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    After owning a dozen or more russian cameras my rule of thumb is that if they need fixing they make good paper weights. They are just not worth fixing. :smile:
     
  10. Craig Swensson

    Craig Swensson Member

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    Unlike an Argus aye:munch:

    The above is ah, I think you call it politely B.S.
     
  11. BMbikerider

    BMbikerider Member

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    yep, that's the one. The shutter release is also just like an Exacta too. I for the life of me cannot remember what happened to it. It certainly didn't finish up as a paperweight. Ah, so long ago and so many cameras later..........
     
  12. Fanshaw

    Fanshaw Member

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    One of the nice things about Soviet cameras is that they didn't use foam for light seals or mirror dampers. They used felt, so no problems with sticking mirrors or deteriorating seals. Later models like the LOMO are an exception, unfortunately.
     
  13. cliveh

    cliveh Subscriber

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    Why would you want to fix a Russian camera?
     
  14. Alan Johnson

    Alan Johnson Subscriber

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  15. Alan Johnson

    Alan Johnson Subscriber

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  16. summicron1

    summicron1 Subscriber

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    looks like a russian copy of an early pentacon slr ... I'd say, if it doesn't work it makes a good paper weight -- really, you can find another for $25 or so.
     
  17. Jon Goodman

    Jon Goodman Member

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    Cyrillic is fun to learn and use...C is S, P is R...several things like that. Looks daunting at first, but it isn't so bad. More letters than we use, but like Welsh and Italian there is no J in the alphabet even though the J sound is used generously in the spoken language. (think Rudolph Giuliani) Interestingly many words in Russian are the exact same word we use (jacket...but it is zhaket, humor...but it is yumor).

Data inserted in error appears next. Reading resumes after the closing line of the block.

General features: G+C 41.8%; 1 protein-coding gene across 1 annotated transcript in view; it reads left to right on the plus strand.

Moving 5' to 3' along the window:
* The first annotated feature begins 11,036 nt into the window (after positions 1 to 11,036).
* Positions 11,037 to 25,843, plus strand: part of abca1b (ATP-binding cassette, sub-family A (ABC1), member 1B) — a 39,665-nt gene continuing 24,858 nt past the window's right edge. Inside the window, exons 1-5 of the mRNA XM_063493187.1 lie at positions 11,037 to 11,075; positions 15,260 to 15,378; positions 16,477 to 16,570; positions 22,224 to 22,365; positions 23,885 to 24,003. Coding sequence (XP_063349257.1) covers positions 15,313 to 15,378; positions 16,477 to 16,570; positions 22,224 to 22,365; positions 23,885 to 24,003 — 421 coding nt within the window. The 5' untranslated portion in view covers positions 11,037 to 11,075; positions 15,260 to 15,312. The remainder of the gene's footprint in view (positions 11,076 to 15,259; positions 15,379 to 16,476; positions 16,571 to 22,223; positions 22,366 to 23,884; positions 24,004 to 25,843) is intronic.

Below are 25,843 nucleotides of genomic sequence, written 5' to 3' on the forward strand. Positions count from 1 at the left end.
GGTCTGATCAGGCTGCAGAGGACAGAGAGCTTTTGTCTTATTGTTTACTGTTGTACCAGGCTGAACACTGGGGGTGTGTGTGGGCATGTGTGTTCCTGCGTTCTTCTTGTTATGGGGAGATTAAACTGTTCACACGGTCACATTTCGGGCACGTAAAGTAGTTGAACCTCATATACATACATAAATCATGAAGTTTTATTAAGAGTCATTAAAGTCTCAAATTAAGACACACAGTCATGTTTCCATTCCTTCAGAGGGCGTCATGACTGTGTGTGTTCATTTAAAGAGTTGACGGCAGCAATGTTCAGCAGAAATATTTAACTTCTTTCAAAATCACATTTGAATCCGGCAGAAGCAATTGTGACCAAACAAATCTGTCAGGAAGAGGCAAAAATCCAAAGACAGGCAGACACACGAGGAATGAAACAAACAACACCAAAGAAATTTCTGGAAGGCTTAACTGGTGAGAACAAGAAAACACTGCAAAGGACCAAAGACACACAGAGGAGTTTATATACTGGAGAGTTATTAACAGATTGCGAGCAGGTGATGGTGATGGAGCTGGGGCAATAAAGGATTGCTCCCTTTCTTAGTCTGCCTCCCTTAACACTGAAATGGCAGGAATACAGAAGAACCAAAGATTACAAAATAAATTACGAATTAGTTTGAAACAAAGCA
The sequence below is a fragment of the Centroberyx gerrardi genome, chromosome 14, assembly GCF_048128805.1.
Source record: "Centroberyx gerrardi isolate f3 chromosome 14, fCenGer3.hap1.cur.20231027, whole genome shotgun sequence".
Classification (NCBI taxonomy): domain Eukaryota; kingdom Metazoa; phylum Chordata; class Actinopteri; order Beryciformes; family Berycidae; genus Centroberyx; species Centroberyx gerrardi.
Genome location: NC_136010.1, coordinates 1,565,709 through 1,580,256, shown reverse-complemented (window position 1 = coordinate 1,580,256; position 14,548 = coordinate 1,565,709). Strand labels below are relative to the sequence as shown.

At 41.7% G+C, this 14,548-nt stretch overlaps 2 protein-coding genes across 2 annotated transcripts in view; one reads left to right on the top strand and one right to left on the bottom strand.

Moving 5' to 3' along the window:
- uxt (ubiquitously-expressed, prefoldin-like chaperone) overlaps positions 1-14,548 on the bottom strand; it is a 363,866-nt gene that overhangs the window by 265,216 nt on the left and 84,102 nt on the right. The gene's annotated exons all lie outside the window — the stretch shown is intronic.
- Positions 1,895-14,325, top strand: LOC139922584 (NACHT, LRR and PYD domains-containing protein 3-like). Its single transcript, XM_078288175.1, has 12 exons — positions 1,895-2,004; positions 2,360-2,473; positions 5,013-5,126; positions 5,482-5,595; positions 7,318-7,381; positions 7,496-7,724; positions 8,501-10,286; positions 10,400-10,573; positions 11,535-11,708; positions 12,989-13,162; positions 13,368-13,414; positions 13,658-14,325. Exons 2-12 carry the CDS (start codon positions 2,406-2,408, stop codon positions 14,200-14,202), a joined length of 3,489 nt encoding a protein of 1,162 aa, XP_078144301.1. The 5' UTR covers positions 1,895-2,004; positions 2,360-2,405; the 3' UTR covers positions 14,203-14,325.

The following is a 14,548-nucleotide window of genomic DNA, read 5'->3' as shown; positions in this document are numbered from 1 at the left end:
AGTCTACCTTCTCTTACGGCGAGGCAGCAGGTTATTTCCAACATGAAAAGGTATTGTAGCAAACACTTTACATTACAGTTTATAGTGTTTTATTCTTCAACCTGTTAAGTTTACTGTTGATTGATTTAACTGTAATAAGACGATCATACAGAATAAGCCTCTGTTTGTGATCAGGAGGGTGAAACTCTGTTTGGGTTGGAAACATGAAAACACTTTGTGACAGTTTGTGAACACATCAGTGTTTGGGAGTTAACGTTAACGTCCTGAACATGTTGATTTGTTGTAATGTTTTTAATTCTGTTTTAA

Russian cameras are not difficult to repair. If anyone wants to learn, I have a box of them for sale. It now also includes two rangefinders (a FED3 and FED4). The FED3 I repaired a broken shutter ribbon in (common fix) but the slow speeds are not right (timer issue). There is a Zenit 3M I converted to instant return mirror several years ago just to show it could be done. Still seems to be working so-so. And there is a complete black Zenit EM needing shutter ribbons replaced. Actually there is another 3M which could be re-shuttered. That box would be fine when cold weather arrives. I think you could make at least 3 and possibly 4 working cameras out of it. If you want it, please let me know.
    Jon
     
  18. Jon Goodman

    Jon Goodman Member

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    Not exactly...one of the worst and most persistent light leaks a Zenit E will suffer is the foam used to seal the side of the pentaprism. There is a 2mm gap between the mirror cage and the body casting. Light pours in from the meter window on the top and goes straight into the mirror chamber where it overexposes every shot. The mirror dampers on the E were thin little pads of dense foam and the dampers on the 3M were tiny dots of rubber on each end of the mirror frame.
    Jon
     
  19. ezwriter

    ezwriter Member

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    Yes its the Start as shown in the pic u posted. I noticed now when i click shutter, then wind, u can see thru viewfinder when winder gets about 3/4way around
    (in line w/ camera) then scene goes dark again. Is that normal with these? If so how do u focus and compose?
    There is a wire inside, on left, pulling the mirror out of the way but seems it should stay up but not doing it. thanks for your help.
    ez